Note: This article was updated on January 21, 2020, to improve the headline’s clarity. The English captions in this video were updated on January 27, 2020 to better match the meaning of the Spanish audio.
To fully understand that Patagonia is more than a collection of remarkable natural landscapes, one must recognize the heterogeneity not only of the territory but also of its inhabitants—their ancestors, culture, urgencies, and dreams for the future.
In this video, which focuses on only a small fraction of the more than 266,000 square kilometers (103,000 square miles) that make up Chilean Patagonia—an area the size of New Zealand—five locals take viewers into the heart of the region to show its natural wonders and their importance to residents, visitors, wildlife, and the regional economy. The video also highlights The Pew Charitable Trusts' work in one of Earth’s last great pristine natural places.
Pew supports its partners in their efforts to improve protection standards in Chilean Patagonia and the processes of creating protected areas, especially those driven by local initiatives and backed by scientific evidence showing the value of enacting safeguards. For years, local communities have recognized the urgency and need to protect their land and marine heritage. For example, the community of Chaitén, a gateway to Pumalín and Corcovado national parks, applied for designation as a Coastal Marine Space of Native Peoples (ECMPOS). That designation would include respecting and preserving cultural uses of the sea, collaboration with scientists in identifying areas and species for conservation—such as blue whales, huiro forests, dolphins, and coastal wetlands—and application of what are known as open conservation standards, which allow local governments and their partners to adapt protection methods to changing needs in the community.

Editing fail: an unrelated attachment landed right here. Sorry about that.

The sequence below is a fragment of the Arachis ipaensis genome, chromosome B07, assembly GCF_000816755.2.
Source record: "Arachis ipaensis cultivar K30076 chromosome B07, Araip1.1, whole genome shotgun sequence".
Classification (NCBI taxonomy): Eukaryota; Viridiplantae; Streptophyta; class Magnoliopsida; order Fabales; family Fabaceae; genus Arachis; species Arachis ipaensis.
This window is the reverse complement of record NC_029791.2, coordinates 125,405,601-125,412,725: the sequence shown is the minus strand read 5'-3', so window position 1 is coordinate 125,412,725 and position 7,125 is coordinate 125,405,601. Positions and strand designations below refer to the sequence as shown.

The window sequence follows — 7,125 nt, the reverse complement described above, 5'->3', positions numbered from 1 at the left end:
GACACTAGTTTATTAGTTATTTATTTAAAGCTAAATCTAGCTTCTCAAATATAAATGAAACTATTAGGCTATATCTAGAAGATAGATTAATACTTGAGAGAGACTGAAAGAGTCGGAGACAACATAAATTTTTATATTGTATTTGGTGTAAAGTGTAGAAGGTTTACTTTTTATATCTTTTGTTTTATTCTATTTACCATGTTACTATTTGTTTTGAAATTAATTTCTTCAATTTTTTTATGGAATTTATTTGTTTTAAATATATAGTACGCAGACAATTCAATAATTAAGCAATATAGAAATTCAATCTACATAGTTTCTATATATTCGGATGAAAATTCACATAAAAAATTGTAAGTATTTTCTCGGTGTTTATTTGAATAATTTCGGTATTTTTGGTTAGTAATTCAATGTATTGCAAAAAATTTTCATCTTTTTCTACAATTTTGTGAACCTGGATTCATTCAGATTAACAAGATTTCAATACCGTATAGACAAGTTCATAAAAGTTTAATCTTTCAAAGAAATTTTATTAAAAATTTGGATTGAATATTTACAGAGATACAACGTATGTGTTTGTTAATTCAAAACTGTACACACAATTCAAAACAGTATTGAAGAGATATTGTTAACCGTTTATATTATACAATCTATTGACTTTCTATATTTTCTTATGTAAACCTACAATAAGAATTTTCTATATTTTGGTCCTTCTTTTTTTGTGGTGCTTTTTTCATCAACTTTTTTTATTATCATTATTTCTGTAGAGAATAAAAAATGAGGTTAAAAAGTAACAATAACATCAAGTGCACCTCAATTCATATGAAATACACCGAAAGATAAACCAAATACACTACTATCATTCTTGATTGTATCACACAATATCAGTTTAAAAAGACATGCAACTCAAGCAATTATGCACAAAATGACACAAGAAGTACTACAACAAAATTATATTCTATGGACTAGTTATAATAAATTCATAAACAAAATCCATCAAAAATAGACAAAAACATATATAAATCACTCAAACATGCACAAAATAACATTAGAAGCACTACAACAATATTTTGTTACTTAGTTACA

Pew continues to provide scientific and technical skills and knowledge to the protected area planning process led by the Corporación Nacional Forestal (CONAF), which oversees Chile’s national parks and reserves, including the Kawésqar National Park and National Reserve. Clearly defined management plans are vital to help ensure long-term sustainable use of protected areas. For example, having a well-designed marine park—and the basic resources for its implementation—is critical to effective conservation of the natural and cultural values of protected areas.
We hope that this video shows not only the beauty and natural value of Patagonia but also the diversity and desires of its people, who are working for a better future.
Francisco Solís Germani directs The Pew Charitable Trusts’ work in Chile’s Patagonia region.